By Beth McGrath, director, Deloitte Consulting LLP Former Deputy Chief Management Officer, Defense Department
The government is in a constant state of transformation. While the drivers of change are ever in flux, its current catalysts are shrinking resources from the relentless pressures to cut costs. While agencies’ focus will naturally turn inward to look for solutions, this is no time to play ‘small ball’ – agencies should be bold as they look to improve mission effectiveness and modernize operations.
The current fiscal environment requires different, more strategic, thinking about how to make budget decisions and achieve the mission within the fiscal targets that are provided without disrupting the mission.
Despite the obvious challenges posed by these circumstances, government leaders have opportunities to make gains by concentrating on priority mission functions, investing more in shared services, working to reduce duplication across organizations and fundamentally changing the way they execute their business. Such practices are the strength of leading Fortune 500 companies in leaner times when sustainment depends on decreasing operating expense to keep or build competitive advantage.
The tools needed to attain these objectives — to build an effective, optimized, business framework — are already well within government leaders’ reach. Instilling a “cost culture” and discipline of performance-based assessment, requiring an end-to-end perspective coupled with robust data analytics, enabling a more accommodating approach to cutting-edge technologies, among other valuable ideas, can make the task more attainable. Any or all can be employed to an organization’s advantage, and nearly every government organization has room to improve operations and increase efficiency in its business operations.
Let’s start with cost and data analytics. Developing a strong cost culture is critical to delivering value. Knowing what it costs to deliver business capabilities will allow leaders to assess the return on investment, leading to improved decision-making.
Opportunities to understand and refine the range and breadth of operations begin with getting a handle on the data. Agencies should first do the work to determine assets, resources, spending and budget direction, workforce composition and other mission-essential data sets. And after establishing access to data, to consider its other key attributes. Geospatial capabilities in the United States are extensive. More than 80 percent of all data now has a location component, but we’ve done little to exploit this opportunity to visualize or analyze it using location as a parameter.
GPS — a product of government innovation — is inevitably becoming an integral component of all vehicles, mobile phones and countless other devices. Data-driven decisions can be instrumental to federal agencies and the nation. They need to find the value and exploit the data.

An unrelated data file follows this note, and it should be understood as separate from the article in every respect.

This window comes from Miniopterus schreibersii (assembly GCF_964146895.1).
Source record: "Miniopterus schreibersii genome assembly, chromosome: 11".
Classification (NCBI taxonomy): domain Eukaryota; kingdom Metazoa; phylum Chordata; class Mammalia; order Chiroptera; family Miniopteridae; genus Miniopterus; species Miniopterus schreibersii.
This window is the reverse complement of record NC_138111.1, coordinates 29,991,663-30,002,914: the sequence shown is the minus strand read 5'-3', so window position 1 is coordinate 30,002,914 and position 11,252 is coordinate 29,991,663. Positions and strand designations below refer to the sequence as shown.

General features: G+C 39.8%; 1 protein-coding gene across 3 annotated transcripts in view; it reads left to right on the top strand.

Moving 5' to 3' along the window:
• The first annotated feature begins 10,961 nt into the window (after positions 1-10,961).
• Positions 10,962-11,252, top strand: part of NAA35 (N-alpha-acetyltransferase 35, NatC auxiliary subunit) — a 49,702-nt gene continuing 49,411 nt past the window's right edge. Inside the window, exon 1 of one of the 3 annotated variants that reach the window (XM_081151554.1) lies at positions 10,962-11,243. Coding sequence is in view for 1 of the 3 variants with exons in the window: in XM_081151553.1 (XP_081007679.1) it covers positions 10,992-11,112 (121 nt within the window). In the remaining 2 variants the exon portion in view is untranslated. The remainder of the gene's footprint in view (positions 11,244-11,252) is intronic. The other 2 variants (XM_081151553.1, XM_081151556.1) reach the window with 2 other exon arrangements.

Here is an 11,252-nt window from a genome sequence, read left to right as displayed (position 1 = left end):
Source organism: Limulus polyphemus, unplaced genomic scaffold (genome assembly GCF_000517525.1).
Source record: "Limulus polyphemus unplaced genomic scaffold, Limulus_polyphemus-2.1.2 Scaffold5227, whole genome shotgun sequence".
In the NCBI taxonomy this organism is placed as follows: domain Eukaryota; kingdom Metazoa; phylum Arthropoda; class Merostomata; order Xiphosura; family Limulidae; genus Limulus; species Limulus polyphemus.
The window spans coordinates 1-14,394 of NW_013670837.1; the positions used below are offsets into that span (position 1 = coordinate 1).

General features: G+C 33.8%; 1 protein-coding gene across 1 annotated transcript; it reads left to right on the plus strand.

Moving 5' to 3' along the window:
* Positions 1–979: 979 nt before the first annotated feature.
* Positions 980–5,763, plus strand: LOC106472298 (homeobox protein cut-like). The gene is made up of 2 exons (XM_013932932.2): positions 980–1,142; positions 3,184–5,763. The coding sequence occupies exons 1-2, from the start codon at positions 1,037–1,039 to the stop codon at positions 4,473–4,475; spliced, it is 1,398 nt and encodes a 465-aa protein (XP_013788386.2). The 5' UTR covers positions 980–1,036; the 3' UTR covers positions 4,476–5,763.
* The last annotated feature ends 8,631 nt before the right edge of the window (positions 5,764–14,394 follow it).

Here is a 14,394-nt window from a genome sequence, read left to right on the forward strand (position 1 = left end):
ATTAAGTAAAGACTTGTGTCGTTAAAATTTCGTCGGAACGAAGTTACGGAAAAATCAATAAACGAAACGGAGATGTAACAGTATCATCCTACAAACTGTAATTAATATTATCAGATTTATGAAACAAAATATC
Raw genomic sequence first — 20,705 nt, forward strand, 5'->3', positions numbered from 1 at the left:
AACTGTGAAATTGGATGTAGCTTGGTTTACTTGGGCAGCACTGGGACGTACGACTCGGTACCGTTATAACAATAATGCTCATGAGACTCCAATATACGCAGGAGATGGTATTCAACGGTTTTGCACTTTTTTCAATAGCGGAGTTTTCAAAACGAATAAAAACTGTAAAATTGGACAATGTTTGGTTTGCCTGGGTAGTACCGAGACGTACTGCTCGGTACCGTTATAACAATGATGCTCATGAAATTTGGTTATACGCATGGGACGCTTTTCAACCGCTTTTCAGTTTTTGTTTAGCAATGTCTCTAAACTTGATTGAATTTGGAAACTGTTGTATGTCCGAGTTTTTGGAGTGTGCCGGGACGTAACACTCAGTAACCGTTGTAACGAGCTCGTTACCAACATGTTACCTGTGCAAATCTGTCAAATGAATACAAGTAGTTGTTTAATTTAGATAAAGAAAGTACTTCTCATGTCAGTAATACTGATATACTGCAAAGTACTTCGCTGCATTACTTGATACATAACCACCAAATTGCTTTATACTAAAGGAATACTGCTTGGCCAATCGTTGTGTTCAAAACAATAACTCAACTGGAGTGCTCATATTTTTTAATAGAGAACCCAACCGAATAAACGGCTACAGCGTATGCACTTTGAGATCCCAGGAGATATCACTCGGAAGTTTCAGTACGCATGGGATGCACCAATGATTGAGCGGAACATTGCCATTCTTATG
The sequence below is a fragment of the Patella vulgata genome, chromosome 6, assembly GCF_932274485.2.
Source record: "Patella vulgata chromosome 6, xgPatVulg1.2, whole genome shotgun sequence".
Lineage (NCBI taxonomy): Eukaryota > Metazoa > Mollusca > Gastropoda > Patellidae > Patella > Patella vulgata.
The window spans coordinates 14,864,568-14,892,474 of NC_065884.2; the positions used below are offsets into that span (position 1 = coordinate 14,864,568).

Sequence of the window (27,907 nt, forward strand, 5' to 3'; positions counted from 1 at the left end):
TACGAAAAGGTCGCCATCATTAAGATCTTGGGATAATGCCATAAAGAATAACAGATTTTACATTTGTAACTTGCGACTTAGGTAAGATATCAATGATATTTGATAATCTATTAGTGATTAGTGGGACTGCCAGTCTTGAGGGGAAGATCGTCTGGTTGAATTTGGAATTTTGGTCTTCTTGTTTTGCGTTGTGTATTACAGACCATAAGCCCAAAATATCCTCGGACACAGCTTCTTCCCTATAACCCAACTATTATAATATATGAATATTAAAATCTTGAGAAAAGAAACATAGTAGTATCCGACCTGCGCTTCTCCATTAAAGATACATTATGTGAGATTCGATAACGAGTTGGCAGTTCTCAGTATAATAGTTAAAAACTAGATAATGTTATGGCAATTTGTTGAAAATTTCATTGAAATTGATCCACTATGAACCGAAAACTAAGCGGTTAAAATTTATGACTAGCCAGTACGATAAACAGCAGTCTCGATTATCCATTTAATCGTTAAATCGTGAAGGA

Agencies are sitting on mountains of data, but it’s only useful if captured, managed and analyzed. Those efforts, for the most part, are lagging. It’s not that the value of actively processing available data streams isn’t recognized in Washington. In fact, the success of our Intelligence Community (IC) is testimony to the value the IC places on data collection and interpretation — to a powerful effect. Other federal organizations have room to grow and obtain these benefits, as well.
New approaches to data collection and analysis can drive the business case for IT innovation in the public sector. The U.S. Army rolled out a financial system that incorporates cost accounting and is more reliant on data to shape its budget. It provides the Army a level of predictive analytics that is crucial to both today’s operational needs and future budget-setting endeavors. The Transportation Security Administration (TSA) employs a risk-based security approach by using data intelligence to designate high and low-risk passengers before they enter a checkpoint.
Like many leaders with depth of experience in government, there’s one thing I can say with certainty: Filling the budgetary toolbox with all of these implementations is step one in building an optimized and effective business framework. But it is just the start. You must use them with discipline, engage your workforce in their application, study and share the results, learn from what works and what doesn’t – and then start that cycle over. A healthy practice of business optimization is never complete. Just as agencies’ missions endure and evolve, so must the business of managing and enabling them.
Institutionalize an End-To-End Business Process Perspective: All federal agencies execute their respective missions across both organizations and functions. Therefore, it is imperative that business processes are understood and executed in a holistic end-to-end view that cuts across these functional and organizational boundaries. This perspective facilitates the effective use of process improvement, investment decision making, and risk management techniques to guide ongoing business transformation.
Using an end-to-end business process perspective, helps in identification and elimination of system redundancies, creating interoperability, and achieving data transparency.
Beth McGrath is a director at Deloitte Consulting LLP, and the former deputy chief management officer and performance improvement officer at the Defense Department. In her current role at Deloitte, McGrath serves as an advisor to Deloitte’s federal government and commercial clients to provide strategies that enable them to innovate and improve their business operations.
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